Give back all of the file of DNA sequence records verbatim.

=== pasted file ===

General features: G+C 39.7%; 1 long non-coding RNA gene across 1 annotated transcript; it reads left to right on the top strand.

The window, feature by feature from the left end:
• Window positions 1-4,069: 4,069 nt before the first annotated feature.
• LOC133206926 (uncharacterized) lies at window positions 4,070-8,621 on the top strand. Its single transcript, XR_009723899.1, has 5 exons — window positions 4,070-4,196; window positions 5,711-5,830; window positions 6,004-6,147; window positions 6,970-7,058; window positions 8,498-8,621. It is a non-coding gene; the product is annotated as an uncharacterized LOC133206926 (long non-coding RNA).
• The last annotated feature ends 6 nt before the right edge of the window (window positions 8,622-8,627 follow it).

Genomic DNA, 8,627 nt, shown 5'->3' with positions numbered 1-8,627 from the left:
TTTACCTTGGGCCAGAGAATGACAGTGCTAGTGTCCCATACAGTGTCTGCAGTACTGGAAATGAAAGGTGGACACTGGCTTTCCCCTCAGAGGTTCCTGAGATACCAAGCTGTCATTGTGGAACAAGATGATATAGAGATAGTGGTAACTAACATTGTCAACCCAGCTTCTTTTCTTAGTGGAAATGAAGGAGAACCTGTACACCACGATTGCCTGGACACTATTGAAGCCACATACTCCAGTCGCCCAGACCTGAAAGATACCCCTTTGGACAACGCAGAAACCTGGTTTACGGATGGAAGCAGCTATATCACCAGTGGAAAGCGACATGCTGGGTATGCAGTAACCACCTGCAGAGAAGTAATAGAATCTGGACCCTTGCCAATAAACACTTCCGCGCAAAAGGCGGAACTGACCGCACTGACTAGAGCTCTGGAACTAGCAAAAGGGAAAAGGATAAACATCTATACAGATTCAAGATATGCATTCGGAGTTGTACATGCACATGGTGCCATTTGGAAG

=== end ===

General features: G+C 39.7%; 1 long non-coding RNA gene across 1 annotated transcript; it reads left to right on the top strand.

The window, feature by feature from the left end:
• Window positions 1-4,069: 4,069 nt before the first annotated feature.
• LOC133206926 (uncharacterized) lies at window positions 4,070-8,621 on the top strand. Its single transcript, XR_009723899.1, has 5 exons — window positions 4,070-4,196; window positions 5,711-5,830; window positions 6,004-6,147; window positions 6,970-7,058; window positions 8,498-8,621. It is a non-coding gene; the product is annotated as an uncharacterized LOC133206926 (long non-coding RNA).
• The last annotated feature ends 6 nt before the right edge of the window (window positions 8,622-8,627 follow it).

Genomic DNA, 8,627 nt, shown 5'->3' with positions numbered 1-8,627 from the left:
TTTACCTTGGGCCAGAGAATGACAGTGCTAGTGTCCCATACAGTGTCTGCAGTACTGGAAATGAAAGGTGGACACTGGCTTTCCCCTCAGAGGTTCCTGAGATACCAAGCTGTCATTGTGGAACAAGATGATATAGAGATAGTGGTAACTAACATTGTCAACCCAGCTTCTTTTCTTAGTGGAAATGAAGGAGAACCTGTACACCACGATTGCCTGGACACTATTGAAGCCACATACTCCAGTCGCCCAGACCTGAAAGATACCCCTTTGGACAACGCAGAAACCTGGTTTACGGATGGAAGCAGCTATATCACCAGTGGAAAGCGACATGCTGGGTATGCAGTAACCACCTGCAGAGAAGTAATAGAATCTGGACCCTTGCCAATAAACACTTCCGCGCAAAAGGCGGAACTGACCGCACTGACTAGAGCTCTGGAACTAGCAAAAGGGAAAAGGATAAACATCTATACAGATTCAAGATATGCATTCGGAGTTGTACATGCACATGGTGCCATTTGGAAG